11. “WE WILL… WE WILL… ROCK YOU!” As a young Phillies fan, my first real baseball season of conscience was in 1983. Despite a mid-season coaching change, Philadelphia got their bleep together, won 90 games, and claimed the National League East pennant. One problem though. Dale Murphy’s Bravos fell short of a repeat division crown out West, probably thanks to the Dodgers winning 11 of 12 games during the regular season against the Phillies. 11 to 1! How in the world would Philly have a chance in the NLCS, after being dominated by L.A. all year long? Well, a homer from Sarge Matthews here, a few Ks from Steve Carlton there, bada-boom, bada-bing, and the Phils found themselves back in the Fall Classic. In a head-to-head series, bada-boom, bada-bing is all it takes sometimes to turn the tables. I’m reminded of those Phightin’ Phils as the sun sets on the Atlanta Hawks’ regular season. Winning three straight last season against Cleveland, while shooting a scintillating 55 percent from the field, had no bearing whatsoever on the confidence the Cavaliers exuded rolling into Atlanta for the conference finals. By the same token, the Hawks need not be cowed by tonight’s visitors to the Highlight Factory, the Toronto Raptors (8:00 PM Eastern, Fox Sports Southeast, TSN), even though Dwane Casey’s club has bested Mike Budenholzer’s in eight of their last ten meetings, including four straight. Whether or not the Raps extend that streak to five shouldn’t matter one bit to the Hawks if these teams are fortunate enough to meet in a later round, which would be a first for Toronto since 2001. Confidence-building is fine and all, but there is much more to play for at this stage of the season, for both teams. After sitting LeBron and falling in Indiana last night, Cleveland still isn’t done sewing up pole position in the East. The Raptors (52-25) can move within 2.5 games behind the Cavs with four games left to play if they prevail tonight. After hosting those Pacers tomorrow, their final three come against the Knicks, Sixers, and Nets. So a sweep of likely playoff foes on back-to-back nights would put a lot of pressure on LeBron and Company to pull through. One slip, and any dreams of hosting Game 1 of the ECFs would be kaput. GM Masai Ujiri has no plans to type up War and Peace-style farewell manifestos anytime soon. But a third consecutive first-round postseason loss could imperil his status going forward, along with that of Casey. Toronto has been known to can people (looking at you, Butch Carter and Sam Mitchell) for far less significant shortcomings. Unlike the Raps’ previous GM, Ujiri doesn’t have a daddy to hook up a new cushy NBA gig for him. He and Casey recognize that drawing an 8-seed that probably just backed their way into the postseason could lessen the likelihood of disaster striking. As for the Hawks (46-32), they have no looming issues to worry about in the front office, only on the floor and in the standings. Atlanta doesn’t control it’s own destiny for the third and fourth-seeds, as it has to wrest it from Boston (their opponents on Saturday) and Miami. They got no help, Magic Number-wise, last night from their conference colleagues. So when it comes to first-round homecourt advantage, if you need a job to get done, you’re going to have to do it yourself. After allowing Phoenix to wear itself ragged for a full quarter on Tuesday night, the Hawks turned on the defensive jets and cooled off the Suns for a 103-90 victory. A 59-34 second half all but erased memories of the opening quarter, when Devin Booker, Ronnie Price, Archie Goodwin, Mirza Teletovic, and The Gorilla where plopping threes from all over the floor. It’s in those opening quarters where the Hawks look like a team that’s feeling out their opponents, and come away looking like they just bearhugged a cactus. Atlanta’s +11.1 net rating in fourth quarters leads the NBA (by comparison, Toronto’s +6.6 ranks third), and their +5.7 in third quarters leads the East. But that per-possession advantage dwindles to a modest +2.0 in second quarters and +1.0 in first quarters (both ratings 11th in NBA) this season. The Hawks have played close-to-the-vest from the jump against Toronto this season, but they haven’t scored more than 21 first-quarter points in their three meetings, and have been outscored 61-48 in second quarters in their last two meetings. A strong first-half start will be crucial to keeping the Raptors at bay by the close of the contest. Toronto knows how to get it done. On Tuesday night, they held the visiting Hornets to 16 points in the first frame, widened their lead to 14 by halftime, to 19 in the third-quarter, and never relented even against a fourth-quarter rally from Jeremy Lin and Kemba Walker to salt the Raptor lead down to single digits. It was a similar deal last week when Atlanta came to Air Canada Centre. Toronto held the Hawks to 20 points in the first quarter, expanded the lead to 13 by halftime, and pulled ahead by 24 at the outset of the fourth before the Hawks’ bench corps arrived to make the final outcome look respectable. To get the ball rolling offensively, Atlanta needs to spread the Raptor defense out by sending shooters to the corners. Toronto foes shoot an NBA-high 44.9 3FG% from the left corner, 39.4% from the right. Drawing the Raptors’ defensive bigs out of the paint can open up cuts from the perimeter and weakside. The Hawks starters must produce when Jeff Teague serves up the ball, most especially Paul Millsap, who had a whale of a game during the comeback against Phoenix (17 rebounds, 8 assists, 3 steals, 3 blocks) but has been next to invisible offensively against all season (season-low 84 O-Rating vs. TOR; 11.0 PPG, 9-for-23 2FGs, 1-for-8 3FGs). With Patrick Patterson and Luis Scola piling up points for the Raptors, Sap has to be much more than a rebounding presence tonight. Phoenix isn’t a strong 3-point shooting unit, but Toronto is (36.9 3FG%, 4th in NBA). Kent Bazemore (17 points, 9 rebounds, 5 steals vs. PHX) ceded open shots at the outset to Phoenix, to help with the interior rebounding and defense, but adjusted accordingly as the Hawks turned things around. Tonight, his role needs to be more pronounced around the perimeter, helping to thwart dribble penetration from DeMar DeRozan but also helping Kyle Korver keep hands in the face of Terrence Ross and Norman Powell. And there's no telling what our good friend DeMarre Carroll (inactive since Jan. 3; 37.8 3FG%), finally activated for tonight's action, will bring to the table. Millsap must also close out properly on Scola (40.9 3FG%) and Patterson, making boxing out duty for Al Horford and Kris Humphries imperative against a much-improved Jonas Valanciunas (13.7 O-Reb%, 5th in NBA) and Bismack Biyombo. Toronto may have more TO’s in their name than they allow in a game. The Hawks thrive on transition points off turnovers, but the Raptors have averaged just 12 TOs in their three contests against Atlanta. The Hawks are a mediocre 10-10 when they compel 12 or fewer turnovers, including the 12 committed by Cleveland in their 110-108 OT win at Philips last Friday. Eight of those ten Hawks victories had opponents shooting below 40 percent from the field. Toronto, by contrast, shot 45.6 percent, including 11-for-23 on threes in the March 30 game. The Dinos also earned more than double Atlanta’s free throws (28 to 13) in their last meeting. The story is always the same defensively. Man defenders have to turn Lowry and DeRozan into volume jumpshooters, and position themselves to force them into either taking inefficient shots, drawing charges or giving up the ball, without committing ticky-tack fouls. Despite a poor shooting night in Toronto on March 30 (4-fpr-19 FGs), Lowry scored 7 of his 17 points at the stripe. It was a similar deal for Lowry back on March 10 (6-for-14 FGs, 6-for-8 FTs) during Toronto’s 104-96 win. And during the Raps’ last visit to ATL, Lowry got to the line 12 times, 11 of his makes contributing to a successful 31-point night. No matter the recent history between these teams, the Hawks know what it takes to top Toronto on any given night. And they understand how valuable a victory could be as they move toward the end of the season. There’s nothing to it, but to do it. Let’s Go Hawks! ~lw3 View full record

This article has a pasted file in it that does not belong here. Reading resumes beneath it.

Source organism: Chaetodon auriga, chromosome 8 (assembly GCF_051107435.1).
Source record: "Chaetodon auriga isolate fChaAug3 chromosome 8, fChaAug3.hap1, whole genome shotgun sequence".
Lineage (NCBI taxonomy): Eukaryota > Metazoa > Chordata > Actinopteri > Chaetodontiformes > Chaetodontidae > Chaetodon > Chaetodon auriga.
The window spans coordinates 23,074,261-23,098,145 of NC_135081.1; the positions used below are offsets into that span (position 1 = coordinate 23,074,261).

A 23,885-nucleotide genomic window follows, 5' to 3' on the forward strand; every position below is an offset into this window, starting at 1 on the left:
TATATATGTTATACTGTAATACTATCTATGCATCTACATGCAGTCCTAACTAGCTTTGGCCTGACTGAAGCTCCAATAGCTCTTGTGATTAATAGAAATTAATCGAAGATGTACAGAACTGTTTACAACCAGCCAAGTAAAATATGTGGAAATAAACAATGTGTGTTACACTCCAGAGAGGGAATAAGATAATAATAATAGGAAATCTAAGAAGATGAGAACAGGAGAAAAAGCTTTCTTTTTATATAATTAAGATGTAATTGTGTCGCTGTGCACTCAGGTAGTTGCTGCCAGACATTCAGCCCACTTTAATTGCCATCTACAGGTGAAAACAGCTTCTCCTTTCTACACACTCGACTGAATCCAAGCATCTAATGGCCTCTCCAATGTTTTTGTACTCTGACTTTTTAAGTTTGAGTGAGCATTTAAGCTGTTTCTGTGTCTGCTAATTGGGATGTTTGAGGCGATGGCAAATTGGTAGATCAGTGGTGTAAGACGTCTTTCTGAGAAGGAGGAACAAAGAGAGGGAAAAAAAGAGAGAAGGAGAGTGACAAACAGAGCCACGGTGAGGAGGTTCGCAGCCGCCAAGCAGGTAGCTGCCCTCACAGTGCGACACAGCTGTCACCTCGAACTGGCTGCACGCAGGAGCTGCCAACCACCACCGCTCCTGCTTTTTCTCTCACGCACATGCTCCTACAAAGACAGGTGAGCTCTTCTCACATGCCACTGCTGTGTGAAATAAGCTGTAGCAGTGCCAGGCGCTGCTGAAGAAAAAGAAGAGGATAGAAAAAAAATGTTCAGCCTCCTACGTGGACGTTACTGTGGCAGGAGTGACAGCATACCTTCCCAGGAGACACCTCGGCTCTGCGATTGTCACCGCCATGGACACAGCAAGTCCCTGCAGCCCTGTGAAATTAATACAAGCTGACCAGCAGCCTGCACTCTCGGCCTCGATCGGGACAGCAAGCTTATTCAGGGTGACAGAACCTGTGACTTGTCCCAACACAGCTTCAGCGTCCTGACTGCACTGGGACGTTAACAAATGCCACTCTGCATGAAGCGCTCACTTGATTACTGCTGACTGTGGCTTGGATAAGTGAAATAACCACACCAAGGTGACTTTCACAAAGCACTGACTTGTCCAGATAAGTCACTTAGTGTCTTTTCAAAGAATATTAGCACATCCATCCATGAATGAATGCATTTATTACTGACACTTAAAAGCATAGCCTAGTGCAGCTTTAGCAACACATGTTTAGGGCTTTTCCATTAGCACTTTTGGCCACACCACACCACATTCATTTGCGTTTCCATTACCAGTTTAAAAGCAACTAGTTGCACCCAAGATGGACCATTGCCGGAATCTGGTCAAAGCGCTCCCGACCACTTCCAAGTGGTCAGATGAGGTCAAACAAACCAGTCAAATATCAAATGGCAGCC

12. Say, did you know that the “De” in DeMarre stands for “Dónde estás?” Telephone poles throughout Ontario are plastered with “Missing!” posters, fans of the Toronto Raptors pleading for the return of their Junkyard Dawg II. On the verge of the first 50-win season in franchise history, the Raptors hope to hand the Atlanta Hawks not only another L tonight (7:30 PM Eastern, Fox Sports Southeast, NBATV, TSN), but also a flashlight, to help them out with the search for DeMarre Carroll. This JYD isn’t just any pooch, mind you. Toronto made him the top priority that the Hawks could not this past summer, a priority that costs them a team-high $14.5 million annual average, over this and the next three seasons. That’s nearly six times as much as Atlanta paid for their defensive stalwart, hustle hound, and postseason savior in 2015, a salary that actually went down a smidgen from 2014. After a modest 23 games, Carroll, who turns 30 this summer, surprised many with the announcement in January that he would be getting his knee scoped, and would miss some time. That’s okay, thought the Raptors’ faithful… so long as he’s back in time for the playoff push. Besides, Toronto was just beginning to make their power moves up the Eastern Conference standings without him, supercharged by the dynamic duo of Kyle Lowry and DeMar DeRozan and bolstered by a supporting cast of improved players. Even with Junkyard Doggone, the Raps got blown out by top-ranked Cleveland, and then went on a 27-7 tear, including a thrilling home win over the Cavs last month with Lowry dropping a career-high 43 points. How good might they get once DMC gets back? There’s no need to rush things! “I mean, yeah, that’s what it’s all about, having him 100 percent when things matter, especially as we get closer to the playoffs,” DeRozan optimistically told the Toronto Star, after Carroll hobbled through his last game back in January. “Before we know it we’re going to look up and it’s going to be March, April. As long as we get guys 100 percent, that’s all that matters.” Well, after some signals that DMC would be working his way back into the Raptation in March, he has essentially disappeared from sight. Carroll has been Tweeting and making PR appearances (most recently, reported by the Toronto Sun to be hanging around the ATL on personal matters). But he hasn’t spoken to the media about his recuperation status since February. The calendar is turning to April, and now fans are growing as jittery as a Tim Hortons addict. Was there a setback in recovery? How bad is it? This guy was supposed to be their LeBron Impeder. Not Terrence Ross, not DeRozan, not rookie Norman Powell or James Johnson. This guy. Yet, not until this morning did the Raptors express renewed optimism that he’ll be back on the court before the regular season ends. Can Carroll work his way back into the rotation, and be productive, in time? With the investment they’ve made, will it be wise to just shut him down for the season, and simply grin and bear it without him? Those who asserted before the season began that the Hawks would sorely miss the presence of Carroll, especially once their ninth-consecutive playoffs tip off, are correct. What few could possibly have imagined is that the Raptors might miss him even more. Yet now, there’s hardly time to even entertain those thoughts. Elbow pasta, elbow bursitis. It’s always best if you drain them. Lowry has been playing through soreness in his shooting elbow, he says, since mid-January. That was back when he and DeRozan shared Player of the Month honors and the Raps soared, just ahead of the All-Star Game that he and DeRozan played in while his team hosted. Toronto went from being tied with the Hawks at 21-15 when DeMarre exited, both teams looking up at the Bulls in the standings, to joining the Cavs as the class of the East. Then, ten days ago, Lowry’s elbow pain and swelling flared up again after a fall against the Magic. He was rested against Boston and then tried playing through the discomfort, but the results on the scoreboard – a 1-3 record, with the sole win against residual Pelicans – and the box score – Lowry’s 23.9 FG%, 19.2 3FG%, and 54.2 FT% in three of those games – were less than stellar. Immediately after a blowout loss at the Air Canada Centre to the blazing-hot OKC Thunder, a struggling Lowry went to get his elbow drained of fluid. This isn’t just any bony joint, mind you. In Canada, this is The People’s Elbow. No less than a nation full of rabid hoops fans have waited patiently for the breakthrough of a franchise that has been around for 21 seasons and have one, solitary playoff series victory (during Vince Carter’s Chapel Hill graduation year of 2001) to show for it. Lowry’s back problems deep-sixed the Atlantic Division champions’ chances to advance in the 2015 playoffs. One year later, they’re relying on this star point guard’s elbow to make the passes, the steals, the help rebounds, the shots, that could lift this team to the conference finals – and beyond, if they dare. To his credit, Lowry was forthcoming with the postgame media about the status of his sore elbow, and is allaying fears that it might impair his effectiveness going forward, particularly now that it’s drained and has undergone additional treatment since. "It’s definitely something I don't want to play with, and I don't like to play with, but it is what it is," Lowry said to the press after the Thunder game. "It just gets you when you can’t extend your elbow and your arm the complete way. Hopefully we’ve got it taken care of. Hopefully I won't be playing and shooting as bad as I’ve been playing the last three games." Hopefully. He remains likely to play today despite sitting out shootaround this morning. Like the team, Lowry remains furtive about the status of someone who should be a starting forward for Toronto by the time the playoffs get here. When pressed for his estimation of the time Carroll will need before he’s playoff-certified: "I don't know, Dr. Kyle isn't in the office today." Two nights after the Raptors got triple-doubled by the magnificent Russell Westbrook, Jeff Teague’s arrival in town will certainly feel like a vacation for Lowry. But fresh from bewildering a desperate Derrick Rose, Teague (26 points @ CHI; 19 assists, ZERO turnovers in last 2 games) is in no mood to alleviate the Raptors’ woes. No one in Atlanta was shedding a tear during the first few months of the year, when Jeff’s lower leg was forming his first-name initial repeatedly on the floor. There was little regard to his persistent issues with lateral movement and finishing in the paint (44.3 2FG%, lowest since his rookie year), especially with a wunderkind in Dennis Schröder waiting-in-the-wings to close games out. There certainly was no mercy from Lowry when he plopped 22 of Toronto’s 39 fourth-quarter points in Atlanta back on December 2, his Raptors storming ahead with the lead while Teague Time consisted of exasperated 2-for-8 FG shooting. After sitting out a few games in November, through January Teague was shooting 41.7 FG% (43.1 2FG%) and averaging 13.7 PPG and 5.1 APG. Since February, he’s upped those values to 44.5 FG% (46.6 2FG%), 16.3 PPG and 6.8 APG. Jeff has also sunk his last 16 free throws, including four in the final 25 seconds to help his Hawks finally put the Bulls to bed. Teague did compile 17 assists and just a pair of turnovers in two losses to Toronto, but is out to make amends after shooting just 9-for-31 in those games. Actually, the whole Hawks team is out to bounce back after sinking just 5 of 22 three-pointers (0-for-8 in the second half) in Chicago. That’s three nights after drawing more iron than you’d find in a Geritol bottle (5-for-32 3FGs, 2-for-24 in final three quarters) back home against the Bucks, and two nights after making just a third of their treys (5-for-15 3FGs) as the Pistons tried to claw their way back into the game. The point guards’ effectiveness in seizing control of the game depends a lot on their teammates’ ability to bury perimeter shots and open up the floor. The Hawks continue to manufacture 16.1 wide-open three point shots per game (17.0 in March), 3.8 more than second-place Golden State, but have made just 34.7% of them (34.9 wide-open 3FG% in March), as none of the next ten most-frequent shooting teams converted at less than a 37.5% clip. Atlanta relies more than most teams on bigs that are just recently expanding their ranges, like Paul Millsap (31.4 wide-open 3FG%) and Al Horford (35.6%; 39.5% in March), the latter being tied with Kent Bazemore (34.1%; 22.9% in March) for the team lead with 2.6 wide-open 3s per game. But that doesn’t excuse snipers like Kyle Korver (36.1 wide-open FG%; 42.9% in March) or Tim Hardaway, Jr. (38.6%; 40.0% in March) from the need to continue getting their weight up. Hardaway has worked hard to carve a steady role in the Hawks rotation, but suffers from the dilemma suffered by shooting guards and swingmen of the past, like Lou Williams and Anthony Morrow. Specifically, if your shots aren’t falling, what ELSE are you doing out there? In the past three games, Junior (1-for-11 on 3FGs, 3-for-10 on 2FGs) has contributed one defensive rebound, 5 assists, four points-in-the-paint, three free throw points, and one steal, total. The Hawks need Hardaway to make a bigger imprint on both ends of the floor, especially to exploit their depth advantages on most nights. It’s well-known that I’m wary of making too much about Hawk opponents’ injuries, so I’ll quickly add that Toronto has upgraded Terrence Ross to probable, after their fourth-leading scorer missed the past three games with a sore thumb. Raptors coach Dwane Casey has been turning instead to Powell, and the rookie guard is certainly plugging the gaps. He’s made 47.4% of his 3-point attempts in the past three games (15.3 PPG, 5.0 RPG) and brings much more energy on the defensive end than Ross (6.6 TO%, 3rd-best in NBA), who is much improved as an on-ball defender in his own right. Still, the Hawks must find advantages among their reserves, and that begins in the backcourt. Dennis Schröder should have little problem outperforming Toronto’s Cory Joseph (32.5 FG%, 21.7 3FG%, 6.5 PPG, 2.7 APG this month), who has been struggling just as he’ll be needed to step things up while Lowry rehabs. Schröder and Hawks wing Thabo Sefolosha have to find ways to disrupt one of the NBA’s stingiest offenses in Toronto (NBA-low 6.5 opponent SPG; 14.3 opponent PPG off TOs, 3rd-lowest in NBA). If Lowry remains ineffective as a shooter, DeRozan is likely to put more of the offense on his shoulders. Sefolosha (probable, despite continued stiffness in his ankle) will be needed to help force Toronto’s leading scorer into inefficient shots, without bailout fouls (…Paul!) As was the case in Toronto’s March 10 victory over the Hawks (DeRozan 30 points, 11-for-20 FGs, 7-for-9 FTs), the Raptors are 7-3 when DeRozan gets more points than shot attempts taken (field goals plus free throws; 13-for-23 3FGs in those games). But they’re a pedestrian 8-7 when he gets at least 25% more attempts than points scored (3-for-26 on 3FGs in those games). They’re also 9-1 when he’s granted 14 or more free throw attempts, 10-1 when he makes more than ten of them. Over the course of a long career, former Raptor Kris Humphries’ 7.2 RPG against Toronto is his highest mark against any NBA team, his 8.1 PPG the best against any Eastern Conference foe. While undoubtedly much of that production came against guys named Bargnani and Garbajosa, Humphries will play a role in establishing defensive-rebounding parity for the Hawks’ big men as Toronto rotates Bismack Biyombo, Patrick Patterson and Jason Thompson behind Luis Scola and Jonas Valanciunas. Hampered by a slow pace of play, opponents average just 31.3 D-Rebs per game against the Raptors, second-lowest in the league. Horford (3-for-5 3FGs, 5-for-9 2FGs @ TOR on Mar. 10) and Millsap must continue to force opposing bigs to play faster, spurred on by aggressive guard play and ball movement. Atlanta’s perimeter shooters have little excuse against a Raptors team that allows opponents to make 37.5% of three-pointers, second-most in the league. Take care of business on the interior, find and convert open shots, and continue making offenses work outside of their comfort zones for whatever points they can get. And by the fourth quarter, the courtside rappers will have their minds set on mixtapes, ill-timed Instagrams, and “Where’s DeMarre?” Let’s Go Hawks! ~lw3 View full record